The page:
In the Premier League era, only Manchester United have won the title in three consecutive seasons.
Under Sir Alex Ferguson, the Red Devils did it twice: between 1999 and 2001 and from 2007 to 2009.
In 2019-20, Manchester City could match their local rivals.
Liverpool will likely be their main challengers again, but Pep Guardiola's Sky Blues look deserved favourites to win the Premier League for a third season running.
Here's a predicted table for the upcoming Premier League season, following the release of the fixtures on Thursday.
Predicted Premier League Table (Points)
1. Manchester City (92)
2. Liverpool (86)
3. Tottenham Hotspur (75)
4. Arsenal (70)
5. Chelsea (68)
6. Manchester United (62)
7. Everton (60)
8. Leicester City (59)
9. Wolverhampton Wanderers (54)
10. Southampton (50)
11. Burnley (48)
12. Watford (48)
13. Bournemouth (46)
14. West Ham United (43)
15. Norwich City (39)
16. Aston Villa (38)
17. Newcastle United (38)
18. Brighton & Hove Albion (36)
19. Crystal Palace (34)
20. Sheffield United (22)
City and Liverpool on Their Own Again
In the wake of the 2017-18 season, when City's record-breaking side won the title by 19 points, it looked as though things would be much the same in 2018-19.
As it was, Liverpool pushed them every step of the way, falling short by a single point as they looked to win their first title since 1990:
Given they had finished the previous season 25 points behind City, it was quite the improvement from Jurgen Klopp's side.
Klopp has slowly been building a team capable of challenging for the title, and he crucially added the final pieces of the puzzle in 2018 with the signings of centre-back Virgil van Dijk and goalkeeper Alisson.
The Reds will likely run City close again in 2019-20, but they still do not look to have quite the strength in depth to knock the Sky Blues off their perch.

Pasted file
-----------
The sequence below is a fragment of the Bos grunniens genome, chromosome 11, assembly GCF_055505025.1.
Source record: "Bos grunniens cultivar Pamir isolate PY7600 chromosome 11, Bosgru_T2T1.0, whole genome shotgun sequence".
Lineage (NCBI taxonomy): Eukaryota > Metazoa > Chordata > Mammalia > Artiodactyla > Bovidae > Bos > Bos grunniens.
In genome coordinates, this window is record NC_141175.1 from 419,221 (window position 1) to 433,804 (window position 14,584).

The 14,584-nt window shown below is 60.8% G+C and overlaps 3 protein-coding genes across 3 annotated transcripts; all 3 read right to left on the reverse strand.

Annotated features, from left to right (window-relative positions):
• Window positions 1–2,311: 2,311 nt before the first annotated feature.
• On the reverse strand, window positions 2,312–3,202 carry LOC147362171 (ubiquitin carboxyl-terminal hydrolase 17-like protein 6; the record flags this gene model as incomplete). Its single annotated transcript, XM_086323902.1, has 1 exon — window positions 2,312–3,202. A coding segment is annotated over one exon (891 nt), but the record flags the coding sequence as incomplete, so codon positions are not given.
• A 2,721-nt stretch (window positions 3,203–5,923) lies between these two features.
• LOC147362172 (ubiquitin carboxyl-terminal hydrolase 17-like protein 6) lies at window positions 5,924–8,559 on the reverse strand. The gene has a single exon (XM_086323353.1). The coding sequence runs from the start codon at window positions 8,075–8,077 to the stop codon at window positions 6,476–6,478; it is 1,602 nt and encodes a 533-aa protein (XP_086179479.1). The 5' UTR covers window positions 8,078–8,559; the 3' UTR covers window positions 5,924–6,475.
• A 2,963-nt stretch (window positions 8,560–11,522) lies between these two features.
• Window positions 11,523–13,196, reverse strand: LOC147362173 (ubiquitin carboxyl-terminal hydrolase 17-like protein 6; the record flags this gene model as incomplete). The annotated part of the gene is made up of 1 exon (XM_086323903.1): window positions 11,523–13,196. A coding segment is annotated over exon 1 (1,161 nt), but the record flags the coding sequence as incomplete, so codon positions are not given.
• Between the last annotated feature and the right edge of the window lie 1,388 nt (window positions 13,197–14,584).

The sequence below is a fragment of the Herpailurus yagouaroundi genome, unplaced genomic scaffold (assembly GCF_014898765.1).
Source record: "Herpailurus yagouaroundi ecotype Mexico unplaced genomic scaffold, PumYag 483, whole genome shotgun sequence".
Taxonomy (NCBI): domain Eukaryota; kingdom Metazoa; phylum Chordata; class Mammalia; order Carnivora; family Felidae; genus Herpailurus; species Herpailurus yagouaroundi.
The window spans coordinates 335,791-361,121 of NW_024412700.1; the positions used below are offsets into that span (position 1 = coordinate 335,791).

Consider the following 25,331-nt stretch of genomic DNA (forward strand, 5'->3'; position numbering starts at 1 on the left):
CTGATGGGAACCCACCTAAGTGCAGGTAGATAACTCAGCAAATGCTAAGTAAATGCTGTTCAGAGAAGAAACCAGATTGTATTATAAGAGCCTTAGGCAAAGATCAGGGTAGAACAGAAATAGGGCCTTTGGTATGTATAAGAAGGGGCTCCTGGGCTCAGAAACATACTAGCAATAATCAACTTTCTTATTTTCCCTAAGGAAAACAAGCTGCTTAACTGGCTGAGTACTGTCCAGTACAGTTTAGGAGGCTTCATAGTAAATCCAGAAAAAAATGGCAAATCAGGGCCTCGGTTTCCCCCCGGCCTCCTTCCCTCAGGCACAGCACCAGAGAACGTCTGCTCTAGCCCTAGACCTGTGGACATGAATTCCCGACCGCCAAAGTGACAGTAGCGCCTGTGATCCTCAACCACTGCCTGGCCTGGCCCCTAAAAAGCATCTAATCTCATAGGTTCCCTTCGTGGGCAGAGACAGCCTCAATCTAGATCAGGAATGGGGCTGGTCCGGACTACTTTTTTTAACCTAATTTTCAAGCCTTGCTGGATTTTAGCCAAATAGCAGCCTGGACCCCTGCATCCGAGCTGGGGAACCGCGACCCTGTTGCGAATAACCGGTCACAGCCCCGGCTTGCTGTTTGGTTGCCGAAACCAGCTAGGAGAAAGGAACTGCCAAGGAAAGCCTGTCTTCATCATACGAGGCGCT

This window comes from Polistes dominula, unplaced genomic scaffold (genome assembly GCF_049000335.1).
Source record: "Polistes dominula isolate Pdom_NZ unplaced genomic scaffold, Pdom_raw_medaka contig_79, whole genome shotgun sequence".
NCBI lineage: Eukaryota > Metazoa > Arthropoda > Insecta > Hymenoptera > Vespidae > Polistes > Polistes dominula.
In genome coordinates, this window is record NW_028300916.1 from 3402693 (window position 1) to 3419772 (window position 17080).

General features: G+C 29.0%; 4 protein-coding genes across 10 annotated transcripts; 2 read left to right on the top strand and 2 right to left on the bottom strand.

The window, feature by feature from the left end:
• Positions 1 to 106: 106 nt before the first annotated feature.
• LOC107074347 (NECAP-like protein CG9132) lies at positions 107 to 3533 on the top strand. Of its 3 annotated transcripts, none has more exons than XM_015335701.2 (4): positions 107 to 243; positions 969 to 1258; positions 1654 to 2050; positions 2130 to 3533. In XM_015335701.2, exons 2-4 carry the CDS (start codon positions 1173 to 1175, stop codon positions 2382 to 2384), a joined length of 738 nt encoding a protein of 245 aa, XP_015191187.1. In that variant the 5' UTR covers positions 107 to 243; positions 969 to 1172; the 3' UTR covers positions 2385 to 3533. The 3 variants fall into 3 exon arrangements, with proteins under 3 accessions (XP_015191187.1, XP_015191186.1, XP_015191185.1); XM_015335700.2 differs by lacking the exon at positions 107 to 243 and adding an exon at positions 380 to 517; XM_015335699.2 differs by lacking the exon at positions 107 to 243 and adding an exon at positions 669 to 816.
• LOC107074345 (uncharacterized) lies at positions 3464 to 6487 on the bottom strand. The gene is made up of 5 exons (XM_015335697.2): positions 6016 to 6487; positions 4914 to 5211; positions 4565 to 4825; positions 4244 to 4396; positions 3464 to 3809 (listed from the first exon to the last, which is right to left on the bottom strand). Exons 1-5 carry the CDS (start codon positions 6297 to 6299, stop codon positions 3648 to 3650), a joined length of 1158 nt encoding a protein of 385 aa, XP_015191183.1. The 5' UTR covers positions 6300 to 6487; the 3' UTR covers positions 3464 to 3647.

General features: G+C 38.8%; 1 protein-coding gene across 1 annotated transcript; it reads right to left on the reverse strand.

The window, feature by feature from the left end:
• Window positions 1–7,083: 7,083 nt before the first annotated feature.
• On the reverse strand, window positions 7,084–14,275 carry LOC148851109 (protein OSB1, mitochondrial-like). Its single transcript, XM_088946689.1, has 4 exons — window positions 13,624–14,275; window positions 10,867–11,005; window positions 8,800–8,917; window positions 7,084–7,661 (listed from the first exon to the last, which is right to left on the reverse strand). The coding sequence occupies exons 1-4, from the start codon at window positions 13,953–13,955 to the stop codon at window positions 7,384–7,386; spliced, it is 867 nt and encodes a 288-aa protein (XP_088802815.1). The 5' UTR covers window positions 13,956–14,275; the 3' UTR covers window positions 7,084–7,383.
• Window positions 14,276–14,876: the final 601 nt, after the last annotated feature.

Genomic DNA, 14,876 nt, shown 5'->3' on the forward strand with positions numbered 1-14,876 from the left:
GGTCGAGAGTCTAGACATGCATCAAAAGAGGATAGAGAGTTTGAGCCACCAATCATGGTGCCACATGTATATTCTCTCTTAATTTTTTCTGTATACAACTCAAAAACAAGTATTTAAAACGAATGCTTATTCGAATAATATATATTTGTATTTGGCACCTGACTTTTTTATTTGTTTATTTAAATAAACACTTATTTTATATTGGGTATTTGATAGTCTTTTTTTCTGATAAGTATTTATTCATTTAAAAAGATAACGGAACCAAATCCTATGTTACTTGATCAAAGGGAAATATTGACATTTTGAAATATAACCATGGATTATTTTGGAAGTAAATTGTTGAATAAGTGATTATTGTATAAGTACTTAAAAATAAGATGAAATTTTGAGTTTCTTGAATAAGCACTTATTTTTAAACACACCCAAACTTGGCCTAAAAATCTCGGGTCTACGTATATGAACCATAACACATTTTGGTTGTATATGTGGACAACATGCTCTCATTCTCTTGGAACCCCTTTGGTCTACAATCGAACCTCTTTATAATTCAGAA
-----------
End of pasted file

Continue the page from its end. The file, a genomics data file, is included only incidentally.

Perhaps more importantly, though, none of the Premier League's other top six clubs look ready to join in on the challenge.
While the sides that finished in the top six in the English top flight in 2018-19 were regularly lumped together, there were two distinct groups.
City and Liverpool were on their own at the summit, while Chelsea, Tottenham Hotspur, Arsenal and United were fighting for UEFA Champions League spots, not titles. And that does not look like changing.
The Red Devils finished as close to the relegation zone in 2018-19 as they did to the top of the table, and the best they can hope for next term is a return to the top four.
Even if manager Ole Gunnar Solskjaer flourishes and makes some good additions to the squad, United are several transfer windows away from again having a side capable of winning the Premier League:
Arsenal made improvements in Unai Emery's debut campaign in charge at the club, as they finished with seven more points last term than they did under Arsene Wenger in 2017-18.
The Gunners are on an upward trajectory, and with some astute purchases, they could add another seven points next term.
But that will still leave them a long way off the top, and their away struggles—the Gunners won three of their last 13 games on the road in the league in 2018-19—need to be resolved before they can even consider another title.
Chelsea, meanwhile, enjoyed quite a good season as they returned to the top four after a year out of the Champions League.
Manager Maurizio Sarri is not popular with the club's fans, and his future is far from clear. While their transfer ban may force Chelsea to finally start using their talented youngsters, it will likely restrict their chances of improving much in 2018-19.
Then there's Tottenham. Mauricio Pochettino's side were still outsiders for the title in late February, but they then won just three of their final 12 league games and only avoided slipping out the top four because of Arsenal and United's poor end-of-season form:
Recruitment is the key for Spurs. They have the raw materials to become title challengers, and they have the manager. However, they lack the financial clout.
Liverpool were, remarkably, treated like underdogs for much of 2018-19 because they do not have the spending power of City.
They were, though, able to spend £67 million on Alisson, £75 million on Van Dijk, £53 million on Naby Keita and £39 million on Fabinho.
Spurs do not have that spending power, so they cannot build the kind of squad necessary to compete with City and Liverpool over a 38-game season.